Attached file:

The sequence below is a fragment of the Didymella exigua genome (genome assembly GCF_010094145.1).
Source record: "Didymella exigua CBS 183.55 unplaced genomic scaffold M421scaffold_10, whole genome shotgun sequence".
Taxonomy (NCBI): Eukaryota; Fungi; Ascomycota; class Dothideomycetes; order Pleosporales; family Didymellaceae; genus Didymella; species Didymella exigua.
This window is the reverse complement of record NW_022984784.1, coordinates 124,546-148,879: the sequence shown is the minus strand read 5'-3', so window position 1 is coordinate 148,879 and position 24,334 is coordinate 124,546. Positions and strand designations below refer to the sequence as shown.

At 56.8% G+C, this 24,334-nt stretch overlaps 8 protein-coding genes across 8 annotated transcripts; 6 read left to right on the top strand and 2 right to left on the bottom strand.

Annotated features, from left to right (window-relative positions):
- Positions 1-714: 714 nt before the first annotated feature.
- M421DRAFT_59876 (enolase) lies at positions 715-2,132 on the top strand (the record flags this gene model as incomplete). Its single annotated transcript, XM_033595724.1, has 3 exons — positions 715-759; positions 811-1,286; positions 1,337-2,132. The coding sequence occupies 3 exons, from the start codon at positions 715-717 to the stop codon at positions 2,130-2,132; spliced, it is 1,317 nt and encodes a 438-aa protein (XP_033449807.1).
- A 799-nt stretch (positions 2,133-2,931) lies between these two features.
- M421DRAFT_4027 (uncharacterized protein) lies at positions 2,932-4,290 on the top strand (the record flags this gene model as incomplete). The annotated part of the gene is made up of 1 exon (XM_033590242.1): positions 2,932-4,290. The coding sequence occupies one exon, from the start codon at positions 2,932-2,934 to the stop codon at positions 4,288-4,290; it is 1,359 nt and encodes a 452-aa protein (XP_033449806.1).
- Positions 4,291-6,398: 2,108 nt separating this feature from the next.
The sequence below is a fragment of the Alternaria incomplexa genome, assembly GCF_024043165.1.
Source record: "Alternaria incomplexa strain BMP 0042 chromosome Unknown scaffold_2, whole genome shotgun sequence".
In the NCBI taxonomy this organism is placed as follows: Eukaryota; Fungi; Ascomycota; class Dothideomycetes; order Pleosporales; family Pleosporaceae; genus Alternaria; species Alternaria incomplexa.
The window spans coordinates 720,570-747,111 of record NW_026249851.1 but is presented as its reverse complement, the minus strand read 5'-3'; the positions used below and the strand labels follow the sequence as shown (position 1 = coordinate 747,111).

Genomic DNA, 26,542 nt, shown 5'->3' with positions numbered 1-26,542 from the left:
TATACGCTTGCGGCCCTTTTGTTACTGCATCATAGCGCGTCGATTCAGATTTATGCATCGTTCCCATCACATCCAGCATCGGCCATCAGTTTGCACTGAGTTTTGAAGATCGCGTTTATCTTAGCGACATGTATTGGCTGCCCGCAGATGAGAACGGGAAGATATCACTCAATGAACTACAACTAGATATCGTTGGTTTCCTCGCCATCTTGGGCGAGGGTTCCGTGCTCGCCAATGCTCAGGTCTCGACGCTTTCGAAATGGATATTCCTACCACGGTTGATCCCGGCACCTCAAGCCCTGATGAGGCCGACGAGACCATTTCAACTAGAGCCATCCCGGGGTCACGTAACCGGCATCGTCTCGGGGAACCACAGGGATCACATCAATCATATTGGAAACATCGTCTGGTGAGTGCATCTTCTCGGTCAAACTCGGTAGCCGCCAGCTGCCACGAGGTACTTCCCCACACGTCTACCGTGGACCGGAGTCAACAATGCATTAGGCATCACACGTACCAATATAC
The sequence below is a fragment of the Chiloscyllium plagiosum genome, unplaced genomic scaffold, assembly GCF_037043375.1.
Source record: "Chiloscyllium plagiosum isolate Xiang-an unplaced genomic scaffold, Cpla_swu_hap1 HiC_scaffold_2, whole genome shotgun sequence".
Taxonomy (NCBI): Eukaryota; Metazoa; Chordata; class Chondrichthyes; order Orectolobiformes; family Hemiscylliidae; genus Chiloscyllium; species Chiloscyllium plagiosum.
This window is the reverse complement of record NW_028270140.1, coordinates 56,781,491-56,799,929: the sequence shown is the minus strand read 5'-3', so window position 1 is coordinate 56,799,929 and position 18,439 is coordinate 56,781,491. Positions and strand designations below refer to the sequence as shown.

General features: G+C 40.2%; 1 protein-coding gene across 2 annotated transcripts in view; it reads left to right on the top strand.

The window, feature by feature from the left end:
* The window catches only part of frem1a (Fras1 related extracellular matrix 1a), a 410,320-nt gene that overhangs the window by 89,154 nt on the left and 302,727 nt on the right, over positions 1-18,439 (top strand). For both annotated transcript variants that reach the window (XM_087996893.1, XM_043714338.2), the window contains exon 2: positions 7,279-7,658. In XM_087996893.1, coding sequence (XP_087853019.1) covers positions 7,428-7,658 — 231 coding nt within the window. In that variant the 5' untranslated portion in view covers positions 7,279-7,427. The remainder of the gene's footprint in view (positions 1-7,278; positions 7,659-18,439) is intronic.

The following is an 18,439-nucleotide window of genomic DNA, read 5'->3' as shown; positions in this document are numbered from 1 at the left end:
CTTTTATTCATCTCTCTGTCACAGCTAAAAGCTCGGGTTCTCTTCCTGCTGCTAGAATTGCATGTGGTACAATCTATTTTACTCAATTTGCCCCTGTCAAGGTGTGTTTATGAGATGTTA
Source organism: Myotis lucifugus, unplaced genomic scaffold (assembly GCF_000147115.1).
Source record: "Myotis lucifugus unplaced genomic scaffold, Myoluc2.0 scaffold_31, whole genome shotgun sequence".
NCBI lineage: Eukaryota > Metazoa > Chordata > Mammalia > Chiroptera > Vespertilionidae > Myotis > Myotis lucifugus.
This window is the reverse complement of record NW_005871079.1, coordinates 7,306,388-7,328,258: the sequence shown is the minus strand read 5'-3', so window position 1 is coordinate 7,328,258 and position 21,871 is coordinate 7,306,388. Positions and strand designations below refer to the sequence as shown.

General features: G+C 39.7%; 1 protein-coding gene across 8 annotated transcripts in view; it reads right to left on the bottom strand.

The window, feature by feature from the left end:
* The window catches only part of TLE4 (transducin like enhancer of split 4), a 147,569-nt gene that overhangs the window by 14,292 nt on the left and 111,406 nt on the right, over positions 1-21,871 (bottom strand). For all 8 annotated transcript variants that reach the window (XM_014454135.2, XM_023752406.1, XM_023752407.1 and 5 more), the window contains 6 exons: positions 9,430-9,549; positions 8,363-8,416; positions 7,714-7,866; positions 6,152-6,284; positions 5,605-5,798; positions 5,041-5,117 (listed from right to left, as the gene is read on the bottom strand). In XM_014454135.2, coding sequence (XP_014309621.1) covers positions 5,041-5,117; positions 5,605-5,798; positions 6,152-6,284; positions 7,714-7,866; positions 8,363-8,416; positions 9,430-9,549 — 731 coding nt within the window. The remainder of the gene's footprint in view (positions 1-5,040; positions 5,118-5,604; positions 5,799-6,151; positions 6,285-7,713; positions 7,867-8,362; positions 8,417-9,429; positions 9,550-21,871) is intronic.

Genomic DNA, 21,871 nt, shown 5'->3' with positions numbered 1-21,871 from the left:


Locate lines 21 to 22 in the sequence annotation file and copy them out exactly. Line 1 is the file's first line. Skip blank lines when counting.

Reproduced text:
This window is the reverse complement of record NW_028270140.1, coordinates 56,781,491-56,799,929: the sequence shown is the minus strand read 5'-3', so window position 1 is coordinate 56,799,929 and position 18,439 is coordinate 56,781,491. Positions and strand designations below refer to the sequence as shown.

General features: G+C 40.2%; 1 protein-coding gene across 2 annotated transcripts in view; it reads left to right on the top strand.